Diane Simpson Tunic (folded) 2012 Gatorfoam board, spunbond polyester, and crayon 34 x 72 x 36 inches
Diane Simpson Vest (scalloped) 2010 copper, linoleum, steel base, wood, and enamel 56 x 22 x 14 inches
Diane Simpson Collar / Bib (sections) 2012 Light density fiberboard (LDF), enamel, linen canvas, crayon, and colored pencil 25 x 32 x 9 inches
Diane Simpson Neckline (extended) 2011 Light density fiberboard (LDF), aluminum, enamel, and colored pencil 85 x 50 x 14 inches
Diane Simpson Collar (connect the dots) 2012 MDF, linen canvas, enamel, ink, and basswood 48 1/2 x 28 x 13 1/2 inches
Diane Simpson Yoke 2012 MDF, enamel, oil stain, crayon, and aluminum 64 x 20 x 16 inches
Diane Simpson Collar (on altered table) 2010 wood table, MDF, and enamel 34 x 25 x 12 inches
Diane Simpson Collar (fluted) 2011 archival cardboard and crayon 24 x 23 1/2 x 8 1/2 inches
Diane Simpson Cape (buttressed) 2011 MDF, oil stain, acrylic paint, and colored pencil 27 x 24 1/2 x 7 inches (sculpture); 18 1/2 x 36 1/2 x 15 inches (base)
Diane Simpson Cape (SL) 2011 Gatorfoam board, spunbond polyester, and crayon 17 x 50 x 11 1/2 inches
Diane Simpson Cuffs 2012 Wooden plant stand, enamel, MDF, and embossed paper 48 1/2 x 18 1/2 x 12 inches
Diane Simpson Study for Tunic (folded) 2012 MDF, colored pencil, ink, archival cardboard, and enamel 40 x 38 x 3 inches
Diane Simpson Drawing for Collar (on altered table) 2010 graphite on two sheets of vellum graph paper with collage 21 1/2 x 24 inches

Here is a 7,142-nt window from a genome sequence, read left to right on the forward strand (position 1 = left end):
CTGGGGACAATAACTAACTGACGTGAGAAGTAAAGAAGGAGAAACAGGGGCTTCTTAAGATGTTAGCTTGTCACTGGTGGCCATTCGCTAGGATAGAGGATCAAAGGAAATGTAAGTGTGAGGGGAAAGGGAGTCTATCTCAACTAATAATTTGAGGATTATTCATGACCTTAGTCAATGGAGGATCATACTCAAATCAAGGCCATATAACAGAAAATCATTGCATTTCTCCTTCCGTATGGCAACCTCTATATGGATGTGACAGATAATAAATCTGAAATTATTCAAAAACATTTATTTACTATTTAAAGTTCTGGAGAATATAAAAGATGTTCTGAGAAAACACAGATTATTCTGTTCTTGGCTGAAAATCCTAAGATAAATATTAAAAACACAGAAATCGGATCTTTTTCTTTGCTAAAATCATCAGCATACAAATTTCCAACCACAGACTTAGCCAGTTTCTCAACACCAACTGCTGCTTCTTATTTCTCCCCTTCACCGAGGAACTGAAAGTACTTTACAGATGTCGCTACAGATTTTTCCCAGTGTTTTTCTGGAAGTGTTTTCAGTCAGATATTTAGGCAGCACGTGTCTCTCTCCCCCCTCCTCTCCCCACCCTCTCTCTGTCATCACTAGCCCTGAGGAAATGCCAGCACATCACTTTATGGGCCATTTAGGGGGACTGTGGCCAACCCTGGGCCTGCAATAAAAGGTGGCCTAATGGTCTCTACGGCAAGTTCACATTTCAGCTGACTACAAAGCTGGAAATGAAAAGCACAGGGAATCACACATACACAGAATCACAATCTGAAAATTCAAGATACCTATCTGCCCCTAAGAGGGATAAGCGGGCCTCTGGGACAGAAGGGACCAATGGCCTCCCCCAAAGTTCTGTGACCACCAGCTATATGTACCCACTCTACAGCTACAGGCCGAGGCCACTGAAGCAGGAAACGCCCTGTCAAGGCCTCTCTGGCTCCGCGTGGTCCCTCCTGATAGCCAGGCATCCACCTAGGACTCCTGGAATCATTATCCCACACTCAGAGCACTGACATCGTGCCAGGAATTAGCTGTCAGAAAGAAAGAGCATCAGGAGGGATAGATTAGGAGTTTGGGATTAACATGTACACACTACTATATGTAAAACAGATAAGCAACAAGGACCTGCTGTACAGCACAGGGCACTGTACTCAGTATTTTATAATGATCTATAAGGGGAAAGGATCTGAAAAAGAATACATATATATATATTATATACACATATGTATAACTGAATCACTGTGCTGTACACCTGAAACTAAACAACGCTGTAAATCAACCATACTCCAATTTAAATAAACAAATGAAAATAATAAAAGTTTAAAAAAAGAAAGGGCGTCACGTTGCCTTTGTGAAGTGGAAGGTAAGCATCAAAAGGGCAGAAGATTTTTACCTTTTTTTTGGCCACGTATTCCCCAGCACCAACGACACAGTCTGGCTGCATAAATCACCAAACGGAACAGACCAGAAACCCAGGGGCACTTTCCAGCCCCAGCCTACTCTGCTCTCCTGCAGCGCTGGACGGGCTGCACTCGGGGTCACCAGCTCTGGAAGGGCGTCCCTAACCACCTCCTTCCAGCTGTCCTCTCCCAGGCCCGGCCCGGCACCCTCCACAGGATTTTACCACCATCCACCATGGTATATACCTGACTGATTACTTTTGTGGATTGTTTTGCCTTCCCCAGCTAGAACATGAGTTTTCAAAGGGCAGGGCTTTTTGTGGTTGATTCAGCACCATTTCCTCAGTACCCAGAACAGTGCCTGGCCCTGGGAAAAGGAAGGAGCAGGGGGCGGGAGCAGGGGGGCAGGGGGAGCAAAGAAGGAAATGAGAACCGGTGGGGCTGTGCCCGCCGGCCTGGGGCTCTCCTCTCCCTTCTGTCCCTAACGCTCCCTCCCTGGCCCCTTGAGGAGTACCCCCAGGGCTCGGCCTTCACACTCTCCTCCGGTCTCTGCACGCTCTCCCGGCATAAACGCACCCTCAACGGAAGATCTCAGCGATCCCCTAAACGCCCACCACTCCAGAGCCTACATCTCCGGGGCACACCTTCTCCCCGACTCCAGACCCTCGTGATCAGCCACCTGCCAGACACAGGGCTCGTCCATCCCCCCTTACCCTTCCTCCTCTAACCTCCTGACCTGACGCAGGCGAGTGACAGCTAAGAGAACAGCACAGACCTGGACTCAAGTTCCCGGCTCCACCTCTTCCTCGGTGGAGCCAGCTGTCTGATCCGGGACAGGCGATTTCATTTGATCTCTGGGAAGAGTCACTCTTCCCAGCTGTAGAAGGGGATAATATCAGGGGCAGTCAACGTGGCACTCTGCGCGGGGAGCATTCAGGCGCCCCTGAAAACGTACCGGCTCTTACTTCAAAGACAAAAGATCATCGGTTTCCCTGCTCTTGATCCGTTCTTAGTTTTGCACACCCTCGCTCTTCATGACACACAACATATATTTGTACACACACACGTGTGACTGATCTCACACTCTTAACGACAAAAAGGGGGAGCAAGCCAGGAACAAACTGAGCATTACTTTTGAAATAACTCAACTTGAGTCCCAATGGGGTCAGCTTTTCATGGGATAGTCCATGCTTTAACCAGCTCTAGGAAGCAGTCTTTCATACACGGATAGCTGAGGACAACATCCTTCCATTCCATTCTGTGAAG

Diane Simpson Drawing for Cape (SL) 2011 graphite on two sheets of vellum graph paper with collage 19 3/4 x 18 1/2 inches
Diane Simpson Drawings for Collars and Vest with Stand 2010 graphite on vellum graph paper with collage 15 x 21 inches
Diane Simpson Drawing for Cape (buttressed) and Yoke 2011 graphite on vellum graph paper 18 x 20 1/2 inches
Diane Simpson Drawing for Tunic (folded) 2012 graphite on vellum graph paper 18 x 22 3/4 inches
Corbett vs. Dempsey is very pleased to present its first solo exhibition of new sculpture and drawings by Diane Simpson. Since her earliest shows at Artemisia and the Phyllis Kind Gallery in the late 1970s, Simpson has been a major force in Chicago sculpture. Indeed, Simpson straddles several generations in Chicago art; she attended the School of the Art Institute in the mid 1950s, received her MFA there in 1971, where she was friends with Imagist artists including Christina Ramberg and Ray Yoshida, and she has maintained deep connections with the abstract conceptual artists of the 1980s, including Richard Rezac and Julia Fish.
Exploring a liminal zone between abstraction and figuration, her sculpture starts with intensive studies in fashion, extracting the human (left as an insinuation) and focusing on the architecture of the attire, its inherent tensions and relaxations, out of which Simpson extrapolates entirely original forms. A collar, a cuff, a hem – each part of a piece of clothing is fodder for formal play, deconstruction and reconstruction. An intense and detail-fixated craftswoman, firmly in the same Windy City tradition as H.C. Westermann, she has worked in diverse materials, including cardboard, MDF, wood, fabric, paper, aluminum, and vintage linoleum, all with a meticulous finish and an aggressive sense of design.
Early in her career, Simpson introduced a way of making 3-D work that translated from drawings, concentrating on the 45-degree angles that helped define a certain kind of perspective. She continues this investigation with an important new piece, based on the same set of calculations, as well as unveiling new freestanding, wall hanging, and shelf-based works. Along with these new sculptures, Corbett vs. Dempsey presents several new drawings, executed on graph paper, which stand both as studies for the sculptures and fully-realized, independent works on paper.
Simpson was the subject of a retrospective, Sculpture + Drawings, 1978-2009, at the Chicago Cultural Center (2009). A full-color, 48-page catalog, with essays by John Corbett and Jason Foumberg, accompanies the exhibition.